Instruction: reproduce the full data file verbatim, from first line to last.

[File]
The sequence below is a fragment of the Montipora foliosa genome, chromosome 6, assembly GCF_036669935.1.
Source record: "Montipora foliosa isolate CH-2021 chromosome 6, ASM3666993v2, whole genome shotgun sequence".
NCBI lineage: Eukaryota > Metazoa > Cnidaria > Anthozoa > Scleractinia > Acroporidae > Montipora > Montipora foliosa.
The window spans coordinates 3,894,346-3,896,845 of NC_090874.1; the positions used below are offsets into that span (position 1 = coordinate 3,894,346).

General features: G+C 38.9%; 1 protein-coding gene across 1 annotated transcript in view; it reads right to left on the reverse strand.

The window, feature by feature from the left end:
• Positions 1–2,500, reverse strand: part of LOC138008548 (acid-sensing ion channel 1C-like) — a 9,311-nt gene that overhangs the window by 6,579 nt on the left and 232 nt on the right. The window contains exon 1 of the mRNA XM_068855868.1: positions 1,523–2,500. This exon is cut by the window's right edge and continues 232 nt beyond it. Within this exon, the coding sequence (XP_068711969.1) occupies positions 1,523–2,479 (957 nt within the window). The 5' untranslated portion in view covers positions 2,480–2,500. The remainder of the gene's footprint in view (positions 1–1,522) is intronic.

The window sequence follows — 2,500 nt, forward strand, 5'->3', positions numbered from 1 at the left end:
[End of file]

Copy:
The sequence below is a fragment of the Montipora foliosa genome, chromosome 6, assembly GCF_036669935.1.
Source record: "Montipora foliosa isolate CH-2021 chromosome 6, ASM3666993v2, whole genome shotgun sequence".
NCBI lineage: Eukaryota > Metazoa > Cnidaria > Anthozoa > Scleractinia > Acroporidae > Montipora > Montipora foliosa.
The window spans coordinates 3,894,346-3,896,845 of NC_090874.1; the positions used below are offsets into that span (position 1 = coordinate 3,894,346).

General features: G+C 38.9%; 1 protein-coding gene across 1 annotated transcript in view; it reads right to left on the reverse strand.

The window, feature by feature from the left end:
• Positions 1–2,500, reverse strand: part of LOC138008548 (acid-sensing ion channel 1C-like) — a 9,311-nt gene that overhangs the window by 6,579 nt on the left and 232 nt on the right. The window contains exon 1 of the mRNA XM_068855868.1: positions 1,523–2,500. This exon is cut by the window's right edge and continues 232 nt beyond it. Within this exon, the coding sequence (XP_068711969.1) occupies positions 1,523–2,479 (957 nt within the window). The 5' untranslated portion in view covers positions 2,480–2,500. The remainder of the gene's footprint in view (positions 1–1,522) is intronic.

The window sequence follows — 2,500 nt, forward strand, 5'->3', positions numbered from 1 at the left end: